The Salem man riding the personal watercraft that crashed into a group of children at Foster Reservoir in Sweet Home, killing one and injuring another, will not face charges.
The Linn County District Attorney's Office concluded that Antonio Cassanova-Gonzalez, 23, was not substantially aware of the potential risk and unjustifiable in his actions this past July when he removed his life jacket, setting off a chain of events that killed 6-year-old Zachary Maynard and injured Kennedy Swenson, also 6.
"Sadly, tragic accidents happen," Linn County Deputy District Attorney Jessica Cooney and Senior Deputy District Attorney Ari Yardumian wrote in a decision addressed to Detective Colin Pyle, who investigated the incident for the Linn County Sheriff's Office.
"However, not all rise to the level of a crime no matter how grave the consequences," the statement continued. "One could potentially be negligent in their actions and cause a tragic result without necessarily being 'criminally negligent.'"
On July 20, Cassanova-Gonzalez was operating a 2020 Seadoo on the reservoir near Lewis Creek County Park in when he stopped the vehicle. At the time he was wearing a life jacket equipped with an e-stop device, which can be used to shut off the engine if a rider falls off a watercraft.
According to the statement released on Friday, Cassanova-Gonzalez removed his life jacket to take his shirt off and, in doing so, placed the life jacket on top of the handles of the watercraft, sometimes referred to as a jet ski.
"It would appear that the weight and the manner in which the life jacket sat on the handle pressed the throttle down sufficiently to accelerate the jet ski and throw off the rider," the statement from the D.A.'s office read.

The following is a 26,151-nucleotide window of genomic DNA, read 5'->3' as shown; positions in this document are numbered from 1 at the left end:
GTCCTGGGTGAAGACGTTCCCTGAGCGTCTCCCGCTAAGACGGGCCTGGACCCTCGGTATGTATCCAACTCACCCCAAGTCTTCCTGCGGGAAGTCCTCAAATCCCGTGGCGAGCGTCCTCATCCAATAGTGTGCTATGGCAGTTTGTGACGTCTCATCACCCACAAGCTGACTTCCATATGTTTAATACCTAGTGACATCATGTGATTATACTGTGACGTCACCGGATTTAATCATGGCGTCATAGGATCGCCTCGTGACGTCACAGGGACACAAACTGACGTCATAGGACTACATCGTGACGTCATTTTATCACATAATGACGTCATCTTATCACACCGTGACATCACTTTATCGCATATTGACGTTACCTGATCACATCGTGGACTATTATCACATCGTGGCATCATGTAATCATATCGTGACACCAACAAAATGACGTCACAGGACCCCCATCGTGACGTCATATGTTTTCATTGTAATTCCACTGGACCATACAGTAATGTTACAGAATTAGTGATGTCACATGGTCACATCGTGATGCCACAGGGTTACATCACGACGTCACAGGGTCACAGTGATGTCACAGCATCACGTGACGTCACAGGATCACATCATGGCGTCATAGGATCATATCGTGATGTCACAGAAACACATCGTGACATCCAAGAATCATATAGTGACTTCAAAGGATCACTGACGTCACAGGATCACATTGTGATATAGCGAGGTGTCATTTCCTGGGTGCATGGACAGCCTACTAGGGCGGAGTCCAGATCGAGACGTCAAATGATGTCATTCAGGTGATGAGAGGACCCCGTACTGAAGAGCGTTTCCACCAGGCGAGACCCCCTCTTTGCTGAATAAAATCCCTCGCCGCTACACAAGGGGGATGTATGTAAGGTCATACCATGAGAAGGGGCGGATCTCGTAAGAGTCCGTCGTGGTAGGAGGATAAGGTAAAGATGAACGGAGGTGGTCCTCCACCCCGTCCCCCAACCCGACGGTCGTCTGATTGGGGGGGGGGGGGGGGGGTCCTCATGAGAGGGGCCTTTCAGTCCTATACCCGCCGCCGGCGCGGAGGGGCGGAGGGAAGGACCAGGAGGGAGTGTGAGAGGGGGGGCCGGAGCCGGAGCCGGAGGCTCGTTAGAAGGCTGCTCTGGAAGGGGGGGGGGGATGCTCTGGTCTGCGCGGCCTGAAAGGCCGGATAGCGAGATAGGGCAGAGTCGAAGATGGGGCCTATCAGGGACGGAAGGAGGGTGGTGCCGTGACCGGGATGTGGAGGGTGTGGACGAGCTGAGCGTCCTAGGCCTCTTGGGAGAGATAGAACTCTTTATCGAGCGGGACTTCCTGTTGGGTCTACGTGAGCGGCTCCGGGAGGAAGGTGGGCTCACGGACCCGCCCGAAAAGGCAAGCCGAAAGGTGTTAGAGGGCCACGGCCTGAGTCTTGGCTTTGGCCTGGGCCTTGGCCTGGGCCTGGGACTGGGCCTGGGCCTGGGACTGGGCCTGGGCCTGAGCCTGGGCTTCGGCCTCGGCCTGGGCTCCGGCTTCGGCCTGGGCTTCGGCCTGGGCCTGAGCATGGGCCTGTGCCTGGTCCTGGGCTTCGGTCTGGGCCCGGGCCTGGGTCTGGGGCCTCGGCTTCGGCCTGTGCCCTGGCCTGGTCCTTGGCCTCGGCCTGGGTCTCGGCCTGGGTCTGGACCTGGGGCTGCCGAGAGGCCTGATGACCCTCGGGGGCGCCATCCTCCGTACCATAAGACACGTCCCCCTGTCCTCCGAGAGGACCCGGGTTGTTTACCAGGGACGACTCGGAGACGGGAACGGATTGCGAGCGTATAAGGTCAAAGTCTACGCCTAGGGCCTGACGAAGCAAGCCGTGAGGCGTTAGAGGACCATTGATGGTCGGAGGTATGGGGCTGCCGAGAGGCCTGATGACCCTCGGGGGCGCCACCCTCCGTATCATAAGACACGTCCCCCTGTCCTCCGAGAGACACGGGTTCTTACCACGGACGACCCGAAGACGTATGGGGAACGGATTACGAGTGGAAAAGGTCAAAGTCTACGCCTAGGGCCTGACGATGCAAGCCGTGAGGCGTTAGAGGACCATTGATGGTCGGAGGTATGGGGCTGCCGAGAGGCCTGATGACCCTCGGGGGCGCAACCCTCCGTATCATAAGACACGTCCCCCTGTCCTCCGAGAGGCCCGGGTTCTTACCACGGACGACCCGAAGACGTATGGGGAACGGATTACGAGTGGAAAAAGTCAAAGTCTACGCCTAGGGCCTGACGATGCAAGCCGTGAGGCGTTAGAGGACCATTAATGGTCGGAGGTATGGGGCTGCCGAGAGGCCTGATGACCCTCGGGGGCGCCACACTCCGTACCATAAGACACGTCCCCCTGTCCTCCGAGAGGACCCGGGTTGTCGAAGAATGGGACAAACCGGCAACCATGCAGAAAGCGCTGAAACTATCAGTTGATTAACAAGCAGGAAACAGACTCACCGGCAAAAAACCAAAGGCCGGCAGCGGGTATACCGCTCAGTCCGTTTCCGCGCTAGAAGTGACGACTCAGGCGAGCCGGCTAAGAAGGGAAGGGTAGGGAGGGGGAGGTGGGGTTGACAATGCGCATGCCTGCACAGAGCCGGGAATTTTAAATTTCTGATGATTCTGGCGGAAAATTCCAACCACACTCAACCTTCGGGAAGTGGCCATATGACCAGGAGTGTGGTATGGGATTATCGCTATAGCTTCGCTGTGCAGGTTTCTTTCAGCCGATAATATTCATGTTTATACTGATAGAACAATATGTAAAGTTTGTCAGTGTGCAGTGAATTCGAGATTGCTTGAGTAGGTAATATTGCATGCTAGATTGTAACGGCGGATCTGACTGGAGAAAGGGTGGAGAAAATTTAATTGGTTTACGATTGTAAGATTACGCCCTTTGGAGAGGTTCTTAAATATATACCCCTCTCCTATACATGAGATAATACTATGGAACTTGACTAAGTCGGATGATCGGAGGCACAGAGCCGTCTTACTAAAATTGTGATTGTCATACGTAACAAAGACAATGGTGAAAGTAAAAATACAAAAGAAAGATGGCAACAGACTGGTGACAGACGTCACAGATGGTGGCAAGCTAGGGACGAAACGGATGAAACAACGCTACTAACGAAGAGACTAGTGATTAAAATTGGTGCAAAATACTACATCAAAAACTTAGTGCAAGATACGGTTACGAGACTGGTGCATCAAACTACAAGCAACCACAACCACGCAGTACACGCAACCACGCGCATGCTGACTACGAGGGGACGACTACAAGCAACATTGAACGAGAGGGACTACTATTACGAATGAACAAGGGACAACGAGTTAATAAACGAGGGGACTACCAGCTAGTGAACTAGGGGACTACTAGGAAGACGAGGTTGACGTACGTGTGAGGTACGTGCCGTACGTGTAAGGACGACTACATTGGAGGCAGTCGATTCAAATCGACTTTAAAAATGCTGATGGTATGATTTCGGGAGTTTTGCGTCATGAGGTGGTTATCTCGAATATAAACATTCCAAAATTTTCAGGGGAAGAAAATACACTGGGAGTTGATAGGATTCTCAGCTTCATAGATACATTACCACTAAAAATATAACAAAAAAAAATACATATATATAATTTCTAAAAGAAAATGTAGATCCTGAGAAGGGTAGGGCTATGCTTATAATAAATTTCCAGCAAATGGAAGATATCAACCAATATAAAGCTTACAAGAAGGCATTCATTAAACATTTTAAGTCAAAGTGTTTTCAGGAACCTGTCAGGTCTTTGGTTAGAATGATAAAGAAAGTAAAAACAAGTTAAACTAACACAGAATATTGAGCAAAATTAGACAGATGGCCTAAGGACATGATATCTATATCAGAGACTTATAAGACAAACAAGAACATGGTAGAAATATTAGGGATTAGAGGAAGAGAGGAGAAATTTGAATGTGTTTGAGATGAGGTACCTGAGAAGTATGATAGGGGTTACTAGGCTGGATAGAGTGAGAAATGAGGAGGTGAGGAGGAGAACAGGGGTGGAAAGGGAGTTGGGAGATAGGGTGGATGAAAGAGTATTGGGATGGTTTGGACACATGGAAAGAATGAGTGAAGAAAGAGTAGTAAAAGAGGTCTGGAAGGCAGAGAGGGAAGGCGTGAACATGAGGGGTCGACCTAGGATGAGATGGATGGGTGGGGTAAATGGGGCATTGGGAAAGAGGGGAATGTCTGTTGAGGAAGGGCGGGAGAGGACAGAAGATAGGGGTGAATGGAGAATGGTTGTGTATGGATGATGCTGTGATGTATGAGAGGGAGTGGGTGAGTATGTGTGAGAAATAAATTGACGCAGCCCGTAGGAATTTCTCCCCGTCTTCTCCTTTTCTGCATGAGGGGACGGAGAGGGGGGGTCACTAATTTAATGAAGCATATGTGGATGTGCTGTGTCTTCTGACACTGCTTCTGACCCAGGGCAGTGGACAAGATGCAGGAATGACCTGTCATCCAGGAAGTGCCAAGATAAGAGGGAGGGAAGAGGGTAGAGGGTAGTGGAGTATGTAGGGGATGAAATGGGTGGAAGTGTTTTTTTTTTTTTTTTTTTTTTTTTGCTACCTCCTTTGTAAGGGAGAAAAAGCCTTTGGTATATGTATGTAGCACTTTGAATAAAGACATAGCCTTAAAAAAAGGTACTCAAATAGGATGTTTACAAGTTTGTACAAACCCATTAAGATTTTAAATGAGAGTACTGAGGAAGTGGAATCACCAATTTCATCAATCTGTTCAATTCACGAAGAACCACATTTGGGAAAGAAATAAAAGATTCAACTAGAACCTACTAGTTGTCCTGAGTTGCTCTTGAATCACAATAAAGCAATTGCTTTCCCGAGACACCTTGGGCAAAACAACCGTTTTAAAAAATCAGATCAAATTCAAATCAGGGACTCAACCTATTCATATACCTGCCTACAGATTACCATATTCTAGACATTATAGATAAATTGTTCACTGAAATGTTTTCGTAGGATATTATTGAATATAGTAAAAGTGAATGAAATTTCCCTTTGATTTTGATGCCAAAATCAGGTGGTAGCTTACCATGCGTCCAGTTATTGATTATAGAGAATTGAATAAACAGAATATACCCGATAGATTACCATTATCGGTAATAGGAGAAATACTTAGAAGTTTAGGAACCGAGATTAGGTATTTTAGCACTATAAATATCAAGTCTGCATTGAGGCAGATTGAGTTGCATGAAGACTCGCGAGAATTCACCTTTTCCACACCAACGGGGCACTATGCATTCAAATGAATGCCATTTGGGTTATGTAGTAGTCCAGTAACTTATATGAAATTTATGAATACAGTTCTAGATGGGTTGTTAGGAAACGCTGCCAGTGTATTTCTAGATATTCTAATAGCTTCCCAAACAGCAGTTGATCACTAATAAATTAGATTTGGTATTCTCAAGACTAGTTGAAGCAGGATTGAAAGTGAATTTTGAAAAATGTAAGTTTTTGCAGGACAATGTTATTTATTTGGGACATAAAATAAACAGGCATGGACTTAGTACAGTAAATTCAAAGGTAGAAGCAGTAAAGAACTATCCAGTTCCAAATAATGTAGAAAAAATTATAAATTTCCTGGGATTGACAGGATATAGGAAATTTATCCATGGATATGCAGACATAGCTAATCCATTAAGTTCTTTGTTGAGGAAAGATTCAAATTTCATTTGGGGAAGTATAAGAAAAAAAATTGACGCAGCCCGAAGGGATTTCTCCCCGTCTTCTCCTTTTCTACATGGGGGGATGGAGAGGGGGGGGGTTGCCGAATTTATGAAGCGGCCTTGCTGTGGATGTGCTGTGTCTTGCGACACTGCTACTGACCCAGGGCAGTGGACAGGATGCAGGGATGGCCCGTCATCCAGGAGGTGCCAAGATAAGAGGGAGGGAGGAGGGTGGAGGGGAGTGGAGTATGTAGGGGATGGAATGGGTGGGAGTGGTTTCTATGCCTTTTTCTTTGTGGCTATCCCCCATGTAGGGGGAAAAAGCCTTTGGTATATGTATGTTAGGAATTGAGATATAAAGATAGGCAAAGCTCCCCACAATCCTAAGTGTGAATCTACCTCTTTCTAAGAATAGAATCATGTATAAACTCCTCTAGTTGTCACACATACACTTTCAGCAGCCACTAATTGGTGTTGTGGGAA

Because Cassanova-Gonzalez was no longer wearing the life jacket with the e-stop device, he had no way to stop the vehicle.
The jet ski continued into the wake area and eventually struck the two children. Maynard suffered severe head trauma and Swenson sustained a broken clavicle, lacerated liver and broken jaw.
Maynard passed away from his injuries on July 23, the same day Swenson was released from the hospital. She will continue to have dental procedures throughout her lifetime, her mother, Jessica, said at the time.
Cassanova-Gonzalez cooperated with the investigation, which spanned a little more than two months. The District Attorney's Office found that he was not intoxicated at the time of the incident and his actions did not rise to Oregon Revised Statute 161.085, which defines criminal negligence.
"Did he fail to be aware of some risk that such a thing could possibly happen (by removing his life jacket)? Perhaps," the statement read. "But we are unable to say that such a risk was substantial. Nor are we able to find that his failure to be aware of such a risk was a gross deviation from the standard of care a reasonable person would exercise."
The law, the DA's Office said, does not allow Cassanova-Gonzalez's actions to be considered a crime.
"Zachary's life will never be forgotten," the statement read. "It appears he touched the lives of many people in his short life. We wish all the best to Kennedy in her recovery."
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